Tips For Making Dental Appointments A Positive Thing For Your Child

Posted on: 29 June 2015

You want to make dental appointments as easy as possible on your young child and yourself. Luckily, there are some tips you can follow that will help to make trips to the dentist something your child doesn't stress over. Try following the tips below:

Start as early as possible – You can begin taking your child to the dentist as soon as their first teeth begin to make an appearance. Along with making sure everything looks good, this visit will also help to establish a positive experience for your child regarding dental visits. From this point forward, make sure you take them in regularly and don't have long gaps in their dental visits.

Don't get into detailed discussions – As your child gets older, they will start to ask you questions about their up and coming dental visits.  You won't want to say something that accidentally triggers a negative response from them. Therefore, you want to answer them as vaguely as possible. Leave out words like "shot" or "hurt".

Get your child interested in dentistry – If your child starts asking questions about their dental appointment, use it as a learning experience. Study some general dentistry articles on painless procedures with your child. Teach them how teeth grow, what the different names of the teeth are, when their adult teeth should come in, what adult teeth usually come in first, and other dental related topics. By getting them interested in learning more about dentistry, you can help them to start looking forward to their appointment.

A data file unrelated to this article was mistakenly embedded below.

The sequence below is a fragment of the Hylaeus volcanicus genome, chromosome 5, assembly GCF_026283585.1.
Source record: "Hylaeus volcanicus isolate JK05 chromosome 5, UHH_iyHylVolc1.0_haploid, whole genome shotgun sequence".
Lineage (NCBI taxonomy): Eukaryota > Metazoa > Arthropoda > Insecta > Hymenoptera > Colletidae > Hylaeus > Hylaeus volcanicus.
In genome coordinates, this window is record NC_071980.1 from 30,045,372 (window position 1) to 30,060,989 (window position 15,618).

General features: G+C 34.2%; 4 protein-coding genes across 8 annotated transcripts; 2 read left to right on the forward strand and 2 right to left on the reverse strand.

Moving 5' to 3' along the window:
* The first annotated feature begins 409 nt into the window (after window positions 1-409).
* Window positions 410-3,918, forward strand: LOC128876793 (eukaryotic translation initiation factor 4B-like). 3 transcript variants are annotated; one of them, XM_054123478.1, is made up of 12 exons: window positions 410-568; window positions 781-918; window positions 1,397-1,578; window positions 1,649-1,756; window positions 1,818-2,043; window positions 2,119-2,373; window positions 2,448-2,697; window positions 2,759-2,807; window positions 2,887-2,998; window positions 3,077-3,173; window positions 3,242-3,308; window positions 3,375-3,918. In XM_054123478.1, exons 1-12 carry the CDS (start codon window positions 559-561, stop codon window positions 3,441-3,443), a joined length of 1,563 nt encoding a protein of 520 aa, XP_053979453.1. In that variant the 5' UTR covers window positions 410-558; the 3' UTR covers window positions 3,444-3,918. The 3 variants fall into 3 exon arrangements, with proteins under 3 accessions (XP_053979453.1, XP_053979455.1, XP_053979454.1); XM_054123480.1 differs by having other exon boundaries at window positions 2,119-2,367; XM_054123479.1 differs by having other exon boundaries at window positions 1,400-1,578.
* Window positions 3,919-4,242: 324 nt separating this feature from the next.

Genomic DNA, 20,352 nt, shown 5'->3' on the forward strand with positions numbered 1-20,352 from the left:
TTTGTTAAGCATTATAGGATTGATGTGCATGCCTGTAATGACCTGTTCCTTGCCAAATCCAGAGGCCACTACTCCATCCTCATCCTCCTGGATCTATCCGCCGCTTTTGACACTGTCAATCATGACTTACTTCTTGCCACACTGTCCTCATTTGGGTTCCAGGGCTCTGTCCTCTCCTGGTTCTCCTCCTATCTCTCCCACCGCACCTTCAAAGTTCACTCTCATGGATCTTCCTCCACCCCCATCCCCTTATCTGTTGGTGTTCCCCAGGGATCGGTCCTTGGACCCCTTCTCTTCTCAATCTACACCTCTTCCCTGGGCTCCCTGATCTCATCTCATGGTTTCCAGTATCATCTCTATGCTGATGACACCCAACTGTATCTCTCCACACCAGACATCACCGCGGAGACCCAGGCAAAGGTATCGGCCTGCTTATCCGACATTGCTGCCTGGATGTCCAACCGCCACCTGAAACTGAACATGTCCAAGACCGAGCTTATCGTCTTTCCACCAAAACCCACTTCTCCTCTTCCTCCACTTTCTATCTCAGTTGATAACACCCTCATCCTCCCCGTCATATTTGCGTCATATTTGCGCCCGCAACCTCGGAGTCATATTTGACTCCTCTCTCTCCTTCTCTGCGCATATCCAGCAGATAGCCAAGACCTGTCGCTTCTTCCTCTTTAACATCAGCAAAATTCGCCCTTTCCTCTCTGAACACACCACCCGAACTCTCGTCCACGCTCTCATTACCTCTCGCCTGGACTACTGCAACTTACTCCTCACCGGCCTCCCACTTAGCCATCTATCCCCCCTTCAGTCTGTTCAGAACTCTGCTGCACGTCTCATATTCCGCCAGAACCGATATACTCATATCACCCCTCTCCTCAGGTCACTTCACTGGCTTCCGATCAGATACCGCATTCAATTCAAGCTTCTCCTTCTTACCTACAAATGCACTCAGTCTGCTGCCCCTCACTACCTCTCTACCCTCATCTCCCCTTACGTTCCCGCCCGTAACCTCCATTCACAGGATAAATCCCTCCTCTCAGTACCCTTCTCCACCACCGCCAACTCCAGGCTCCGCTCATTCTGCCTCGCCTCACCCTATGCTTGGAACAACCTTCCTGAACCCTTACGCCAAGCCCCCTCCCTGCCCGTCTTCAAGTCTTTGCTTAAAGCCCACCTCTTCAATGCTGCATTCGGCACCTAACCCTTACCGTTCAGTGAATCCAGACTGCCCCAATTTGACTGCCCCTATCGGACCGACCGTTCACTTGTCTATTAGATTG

Don't let others talk about the dentist – Friends and family members may want to help your child feel better about going to the dentist by telling them about their own experiences. However, this can actually work against you. If they say the wrong thing, your child can end up with a fear they wouldn't have had otherwise.

Help your child work through their fear – If your child does develop a fear of the dentist, you can help them move past the fear by:

  • Taking them for a meet and greet with the dentist.
  • Giving them a journal to express their worries in.
  • Planning a fun day for the two of you after their dental visit. (This will make the day one they start to look forward to.

By following the advice in this article you will be able to get your child to the dentist without an argument. You may even see they start becoming more concerned about proper oral hygiene. For more information on dentistry, visit websites such a